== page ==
Solidity Tutorial : all about Modifiers


Solidity Tutorial: all about Modifiers

Modifiers are analog to the decorator pattern (source:

In Solidity, Modifiers express what actions are occurring in a declarative and readable manner. They are similar to the decorator pattern used in Object Oriented Programming.

What is exactly a Modifier in Solidity ?

The Solidity documentation define a modifier as follow:

A function modifier is a compile-time source code roll-up.
It can be used to amend the semantics of functions in a declarative way.

From this definition, we can understand that a modifier aims to change the behaviour of the function to which it is attached.

For instance, automatically checking a condition prior to executing the function (this is mainly what they are used for).

Modifiers are useful because they reduce code redundancy. You can re-use the same modifier in multiple functions if you are checking for the same condition over your smart contract.

When to use a modifier in Solidity?

The main use case of modifiers is for automatically checking a condition, prior to executing a function. If the function does not meet the modifier requirement, an exception is thrown, and the function execution stops.

How to create and use Modifiers ?

Modifiers can be created (declared) as follow:

modifier MyModifier {
// modifier code goes here...

You can write a modifier with or without arguments. If the modifier does not have argument, you can omit the parentheses () .

modifier ModifierWithArguments(uint a) {
// ...
modifier ModifierWithoutArguments() {
// ...
modifier ModifierWithoutArguments {
// ...

How do modifiers work?

Let’s start with some basic examples below.

modifier onlyOwner {
require(msg.sender == owner);

The _; symbol

The symbol _; is called a merge wildcard. It merges the function code with the modifier code where the _; is placed. (give example in code).

In other terms, the body of the function (to which the modifier is attached to) will be inserted where the special symbol _; appears in the modifier’s definition.

Using the terms of the Solidity docs, it “returns the flow of execution to the original function code”.

A modifier must have the symbol _; within its body in order to execute. It is mandatory (does Solidity throw an error if it is not the case?).

Where to place the _; ?

The place where you write the _; symbol will decide if the function has to be executed before, in between or after the modifier code.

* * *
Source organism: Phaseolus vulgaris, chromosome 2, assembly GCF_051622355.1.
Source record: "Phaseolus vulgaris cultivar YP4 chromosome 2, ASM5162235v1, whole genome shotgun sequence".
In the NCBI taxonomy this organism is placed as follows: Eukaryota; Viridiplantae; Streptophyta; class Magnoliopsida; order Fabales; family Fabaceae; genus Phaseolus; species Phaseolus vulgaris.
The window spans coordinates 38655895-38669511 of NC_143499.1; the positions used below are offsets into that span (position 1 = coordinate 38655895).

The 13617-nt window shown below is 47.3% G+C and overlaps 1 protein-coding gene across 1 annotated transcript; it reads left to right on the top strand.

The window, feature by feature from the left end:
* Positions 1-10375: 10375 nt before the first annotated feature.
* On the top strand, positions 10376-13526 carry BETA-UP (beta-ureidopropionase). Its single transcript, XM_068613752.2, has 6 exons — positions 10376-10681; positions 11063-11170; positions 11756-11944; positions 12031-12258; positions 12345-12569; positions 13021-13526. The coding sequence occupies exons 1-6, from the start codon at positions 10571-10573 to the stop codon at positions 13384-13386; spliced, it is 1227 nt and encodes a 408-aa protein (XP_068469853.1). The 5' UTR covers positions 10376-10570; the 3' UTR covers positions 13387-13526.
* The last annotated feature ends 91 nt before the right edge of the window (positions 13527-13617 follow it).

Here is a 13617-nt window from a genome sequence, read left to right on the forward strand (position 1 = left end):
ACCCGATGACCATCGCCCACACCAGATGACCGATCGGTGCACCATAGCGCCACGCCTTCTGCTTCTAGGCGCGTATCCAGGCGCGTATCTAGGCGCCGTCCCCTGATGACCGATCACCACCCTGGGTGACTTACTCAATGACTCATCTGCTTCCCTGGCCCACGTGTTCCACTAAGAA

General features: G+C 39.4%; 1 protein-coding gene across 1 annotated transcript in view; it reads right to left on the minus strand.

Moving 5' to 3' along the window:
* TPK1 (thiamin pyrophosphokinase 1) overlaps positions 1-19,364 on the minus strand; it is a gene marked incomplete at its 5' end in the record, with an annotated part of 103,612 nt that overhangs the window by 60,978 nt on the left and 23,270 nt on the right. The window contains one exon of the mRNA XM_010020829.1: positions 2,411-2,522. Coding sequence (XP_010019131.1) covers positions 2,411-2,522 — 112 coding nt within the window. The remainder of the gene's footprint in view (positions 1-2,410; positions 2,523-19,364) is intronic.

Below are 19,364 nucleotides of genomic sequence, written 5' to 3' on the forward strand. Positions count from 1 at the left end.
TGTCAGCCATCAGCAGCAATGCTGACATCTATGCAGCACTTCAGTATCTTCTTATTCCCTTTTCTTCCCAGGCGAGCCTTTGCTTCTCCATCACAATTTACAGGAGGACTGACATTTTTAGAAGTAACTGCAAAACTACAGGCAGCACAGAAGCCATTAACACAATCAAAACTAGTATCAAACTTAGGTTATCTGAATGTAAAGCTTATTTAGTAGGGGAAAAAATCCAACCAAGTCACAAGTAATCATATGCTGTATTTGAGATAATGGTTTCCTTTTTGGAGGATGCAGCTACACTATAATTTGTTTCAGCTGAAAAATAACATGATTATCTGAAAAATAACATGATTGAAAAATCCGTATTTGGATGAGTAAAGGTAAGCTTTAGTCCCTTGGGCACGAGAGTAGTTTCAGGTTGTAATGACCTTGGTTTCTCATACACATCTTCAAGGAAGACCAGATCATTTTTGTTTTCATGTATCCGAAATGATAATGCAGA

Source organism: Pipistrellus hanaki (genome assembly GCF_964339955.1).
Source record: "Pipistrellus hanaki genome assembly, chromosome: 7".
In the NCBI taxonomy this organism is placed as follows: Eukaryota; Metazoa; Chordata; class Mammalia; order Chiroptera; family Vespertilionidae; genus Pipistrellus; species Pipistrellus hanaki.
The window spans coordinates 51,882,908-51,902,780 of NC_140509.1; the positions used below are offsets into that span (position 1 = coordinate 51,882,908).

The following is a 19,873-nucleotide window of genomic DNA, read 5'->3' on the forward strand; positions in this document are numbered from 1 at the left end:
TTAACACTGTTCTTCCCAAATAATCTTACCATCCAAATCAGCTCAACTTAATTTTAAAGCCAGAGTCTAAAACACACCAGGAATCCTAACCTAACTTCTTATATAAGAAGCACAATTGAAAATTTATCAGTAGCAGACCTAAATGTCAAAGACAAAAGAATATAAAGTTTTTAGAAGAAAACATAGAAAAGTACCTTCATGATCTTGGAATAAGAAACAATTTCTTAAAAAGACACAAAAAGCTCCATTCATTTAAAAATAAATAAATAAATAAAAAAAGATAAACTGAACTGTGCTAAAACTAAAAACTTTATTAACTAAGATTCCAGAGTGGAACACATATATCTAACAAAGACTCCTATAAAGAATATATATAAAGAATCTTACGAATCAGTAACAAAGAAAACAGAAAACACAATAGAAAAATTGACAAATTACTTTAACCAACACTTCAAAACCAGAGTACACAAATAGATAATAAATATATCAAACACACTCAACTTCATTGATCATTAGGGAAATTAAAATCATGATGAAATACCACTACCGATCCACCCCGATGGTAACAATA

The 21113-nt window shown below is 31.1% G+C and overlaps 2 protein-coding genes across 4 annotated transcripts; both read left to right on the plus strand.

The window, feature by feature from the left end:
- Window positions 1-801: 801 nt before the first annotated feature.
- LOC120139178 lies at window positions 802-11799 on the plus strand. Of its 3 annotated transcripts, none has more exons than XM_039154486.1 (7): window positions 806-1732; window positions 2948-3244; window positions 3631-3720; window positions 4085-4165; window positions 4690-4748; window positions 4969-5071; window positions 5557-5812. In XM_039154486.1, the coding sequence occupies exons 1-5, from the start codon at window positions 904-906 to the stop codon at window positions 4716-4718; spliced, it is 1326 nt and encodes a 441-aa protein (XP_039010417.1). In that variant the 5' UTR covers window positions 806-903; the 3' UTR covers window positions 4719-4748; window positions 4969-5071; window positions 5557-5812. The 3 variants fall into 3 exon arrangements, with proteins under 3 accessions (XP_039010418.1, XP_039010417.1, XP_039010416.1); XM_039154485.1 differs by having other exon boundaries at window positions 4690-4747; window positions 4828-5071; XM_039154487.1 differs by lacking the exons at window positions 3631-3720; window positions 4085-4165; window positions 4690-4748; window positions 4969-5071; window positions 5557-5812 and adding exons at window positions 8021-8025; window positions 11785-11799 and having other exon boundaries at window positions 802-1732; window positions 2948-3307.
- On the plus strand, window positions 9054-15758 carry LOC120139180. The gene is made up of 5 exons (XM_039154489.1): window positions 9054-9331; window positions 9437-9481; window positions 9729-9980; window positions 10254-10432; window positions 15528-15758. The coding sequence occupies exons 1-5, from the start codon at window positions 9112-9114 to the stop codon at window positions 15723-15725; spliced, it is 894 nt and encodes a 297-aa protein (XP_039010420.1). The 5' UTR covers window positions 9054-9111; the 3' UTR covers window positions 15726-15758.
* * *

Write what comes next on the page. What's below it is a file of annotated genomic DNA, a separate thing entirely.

modifier SomethingBefore {
require(/* check something first */);
_; // resume with function execution
// Do one where modifier is placed in the middle
modifier SomethingAfter {
_; // run function first
require(/* then check something */)

As shown in the example above, you can place the _; at the beginning, middle or the end of your modifier body.

In practice, (especially until you understand how modifiers work really well), the safest usage pattern is to place the _; at the end. In this scenario, the modifier serves for consistent validation check, so to check a condition upfront and then carry on. The code snippet below show show this as example:

function isOkay() public view returns(bool) {
// do some validation checking
return true;
function isAuthorised(address _user) public view returns(bool) {
// logic that checks that _user is authorised
return true;
modifier OnlyIfOkAndAuthorised {

NB: return true are just placeholder for more meaningful results.

Passing arguments to Modifiers.

Modifiers can also accept arguments. Like a function, you just have to pass the variable type + name between parentheses in front of the modifier name.

modifier Fee (uint _fee) {
if (msg.value >= _fee) {

Using the example above, you can ensure that a user (or contract) that call one of your contract function has sent some ethers to pay a pre-required fee.

Let’s illustrate with a simple example of a contract that acts like a vault.

You want to ensure that every user that want to take out money stored in the contract vault pays a minimum fee of 2.5 % of an ether to the contract.

A modifier with arguments can simulate this behaviour. See the code below.

pragma solidity ^0.8.0;
contract Vault {

modifier fee(uint _fee) {
if (msg.value != _fee) {
revert("You must pay a fee to withdraw your ethers");
} else {

function deposit(address _user, uint _amount) external {
// ...

function withdraw(uint _amount) external payable fee(0.025 ether) {
// ...

An other example is to check for instance that it is not a specific address that is calling the function.

modifier notSpecificAddress (address _user) {
if (_user === msg.sender) throw;
function someFunction(address _user) notSpecificAddress("0x......") {
// ...
  • See other examples on CryptoZombie, chapter 8 and 9.
  • Look at the modifier nonReentrant from Open Zeppelin.

Can find more practical use cases below on how to use arguments in modifiers.

Arbitrary expressions are allowed for modifier arguments and in this context, all symbols visibles from the function are visible in the modifier.

Applying multiple Modifiers to a function.

Multiple modifiers can be applied to a function. You can do this as follow:

contract OwnerContract {
    address public owner = msg.sender;
uint public creationTime = now;